Dear Annie: The baby imposition
Dear Annie: I find myself in an uncomfortable situation with a friend who just moved to our town this year with her husband and baby. Besides her two sisters who live here, we’re the only friends they have so far. I feel that she’s been taking advantage of me by asking for constant help with her baby. Her sister usually watches him once a week but has been tied up recently, so my friend asked me for help watching him last week for six hours. I said yes, thinking it would be a one-time favor. I’m not a baby person, and although this particular baby is very calm, I can’t get any work done when he’s awake (as I’m sure any mother knows).
Yesterday she asked me whether I would watch him again this week and the week after for the same amount of time. I felt stunned that she was asking again so soon. I didn’t know what to say and would have felt extremely uncomfortable turning her down at that moment, so I said yes once again.
However, I’m extremely frustrated with her because it feels as if she thinks that her time and work are more important than mine or that because I work from home, she can use me as a free babysitting service. I have other friends who are mothers, even single mothers, yet I’ve never experienced such neediness or been asked for constant child care favors.
I know that I need to put a stop to this now so that it doesn’t continue to delay my work schedule or ruin our friendship. How do I explain to her in a polite but firm manner how I feel about her repeatedly asking for this favor, and how do I express that my not wanting to do this doesn’t mean I don’t want to be her friend? — Not the Nanny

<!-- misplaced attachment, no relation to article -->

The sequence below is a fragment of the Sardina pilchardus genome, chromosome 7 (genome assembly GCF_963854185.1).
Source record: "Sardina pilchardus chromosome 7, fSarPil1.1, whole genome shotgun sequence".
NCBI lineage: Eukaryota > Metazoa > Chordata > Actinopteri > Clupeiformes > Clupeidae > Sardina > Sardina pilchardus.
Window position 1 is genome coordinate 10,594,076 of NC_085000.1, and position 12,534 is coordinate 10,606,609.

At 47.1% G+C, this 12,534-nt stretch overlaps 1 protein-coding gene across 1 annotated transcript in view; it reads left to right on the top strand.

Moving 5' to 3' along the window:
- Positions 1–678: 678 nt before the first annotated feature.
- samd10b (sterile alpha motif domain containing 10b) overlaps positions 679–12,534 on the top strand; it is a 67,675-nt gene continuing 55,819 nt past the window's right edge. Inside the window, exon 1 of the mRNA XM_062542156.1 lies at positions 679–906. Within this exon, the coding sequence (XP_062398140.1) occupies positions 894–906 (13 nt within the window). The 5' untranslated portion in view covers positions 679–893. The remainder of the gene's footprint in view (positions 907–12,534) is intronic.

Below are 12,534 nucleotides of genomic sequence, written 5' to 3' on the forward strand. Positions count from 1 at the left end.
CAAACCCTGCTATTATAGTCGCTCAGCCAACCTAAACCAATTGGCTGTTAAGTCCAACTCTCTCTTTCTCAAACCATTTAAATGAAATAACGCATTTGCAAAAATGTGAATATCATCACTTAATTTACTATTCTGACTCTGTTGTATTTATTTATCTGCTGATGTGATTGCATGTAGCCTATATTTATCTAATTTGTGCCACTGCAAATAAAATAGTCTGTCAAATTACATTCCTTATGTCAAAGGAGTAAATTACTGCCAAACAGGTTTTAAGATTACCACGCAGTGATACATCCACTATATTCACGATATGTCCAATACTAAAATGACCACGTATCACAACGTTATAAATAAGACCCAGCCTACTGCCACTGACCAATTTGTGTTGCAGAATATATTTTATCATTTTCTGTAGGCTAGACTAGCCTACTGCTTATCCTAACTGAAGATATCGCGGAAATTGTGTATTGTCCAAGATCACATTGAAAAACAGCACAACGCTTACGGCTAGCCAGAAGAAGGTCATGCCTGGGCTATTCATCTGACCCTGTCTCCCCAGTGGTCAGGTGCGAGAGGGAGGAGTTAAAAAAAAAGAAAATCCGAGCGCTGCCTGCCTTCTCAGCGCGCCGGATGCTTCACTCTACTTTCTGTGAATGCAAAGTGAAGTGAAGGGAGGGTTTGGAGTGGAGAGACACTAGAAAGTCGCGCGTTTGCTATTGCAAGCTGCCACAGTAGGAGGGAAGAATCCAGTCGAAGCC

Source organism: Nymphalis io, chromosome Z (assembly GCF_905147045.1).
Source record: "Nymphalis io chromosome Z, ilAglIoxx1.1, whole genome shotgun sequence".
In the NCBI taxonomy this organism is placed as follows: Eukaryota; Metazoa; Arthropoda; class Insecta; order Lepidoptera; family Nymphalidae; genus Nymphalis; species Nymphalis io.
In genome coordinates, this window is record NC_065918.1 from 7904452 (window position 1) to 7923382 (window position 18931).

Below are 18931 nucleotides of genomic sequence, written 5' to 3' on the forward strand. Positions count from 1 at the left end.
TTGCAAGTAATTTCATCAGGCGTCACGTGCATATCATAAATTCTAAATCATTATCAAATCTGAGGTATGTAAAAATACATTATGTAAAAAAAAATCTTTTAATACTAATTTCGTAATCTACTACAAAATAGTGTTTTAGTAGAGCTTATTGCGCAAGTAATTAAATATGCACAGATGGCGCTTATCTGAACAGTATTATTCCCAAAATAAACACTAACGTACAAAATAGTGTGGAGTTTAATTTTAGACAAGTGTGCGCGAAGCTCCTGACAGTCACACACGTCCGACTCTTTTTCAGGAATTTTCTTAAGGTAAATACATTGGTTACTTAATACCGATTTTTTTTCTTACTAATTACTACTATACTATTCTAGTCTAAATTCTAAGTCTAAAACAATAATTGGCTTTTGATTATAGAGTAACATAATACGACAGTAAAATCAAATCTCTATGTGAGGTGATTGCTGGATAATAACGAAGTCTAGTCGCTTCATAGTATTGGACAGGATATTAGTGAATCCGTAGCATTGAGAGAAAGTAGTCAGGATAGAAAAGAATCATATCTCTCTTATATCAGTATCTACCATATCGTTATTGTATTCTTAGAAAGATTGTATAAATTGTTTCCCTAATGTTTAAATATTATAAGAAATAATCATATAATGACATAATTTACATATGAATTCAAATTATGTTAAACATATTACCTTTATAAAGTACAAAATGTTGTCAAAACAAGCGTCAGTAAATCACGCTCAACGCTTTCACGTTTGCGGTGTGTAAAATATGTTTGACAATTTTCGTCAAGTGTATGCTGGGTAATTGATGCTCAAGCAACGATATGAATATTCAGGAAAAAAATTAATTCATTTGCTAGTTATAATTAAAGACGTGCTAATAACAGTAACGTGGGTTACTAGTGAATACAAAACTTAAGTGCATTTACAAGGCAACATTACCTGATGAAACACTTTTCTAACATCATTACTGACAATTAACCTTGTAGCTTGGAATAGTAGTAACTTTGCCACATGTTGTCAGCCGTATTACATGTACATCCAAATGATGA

Dear Not the Nanny: “No” is the magic word that will set you free — free from undue obligations, free from regret and free from resentment. “As adorable and calm as your baby is, watching him is interfering with my productivity,” “I’m sorry, but I can’t keep baby-sitting” or any other polite variation of “no” will do just fine. Just be simple, direct and, most of all, prompt, because the longer you wait to say no the harder it will get. Don’t let fear hold you up. Your friend won’t get angry with you for setting boundaries, and if she does, she wasn’t much of a friend to begin with.
Dear Annie: This is not a question but just my take on individuals who use excuses for being rude, being mean or exhibiting overall bad or even dangerous behavior to others or themselves.
I do understand that some people have certain conditions — e.g., attention deficit hyperactivity disorder, bipolar affective disorder and schizophrenia — and some blame their parents for a terrible childhood. I sympathize with those individuals.
But do all those people who are rude, are mean or exhibit bad behavior to themselves or others always have to have some “condition”? I think not! We all need to take responsibility for our own actions instead of blaming whatever or whomever. Maybe if they couldn’t blame it on something or somebody, they wouldn’t do it.
Some people are just mean and rude and show bad behavior because that’s the way they are, period. — Tired of Excuses
Dear Tired of Excuses: Though I don’t know exactly what prompted your letter, I agree that we should take ownership of our behavior. By that same token, though you can’t control whether another person is rude, you can control your actions and decide how or whether to engage with a person. When someone’s rude, consider it an opportunity to build your character. Walk away and you’ll be a better person than you were.
“Ask Me Anything: A Year of Advice From Dear Annie” is out now. Annie Lane’s debut book — featuring favorite columns on love, friendship, family and etiquette — is available as a paperback and e-book. Go to http://www.creatorspublishing.com for more information. Send your questions for Annie Lane to firstname.lastname@example.org.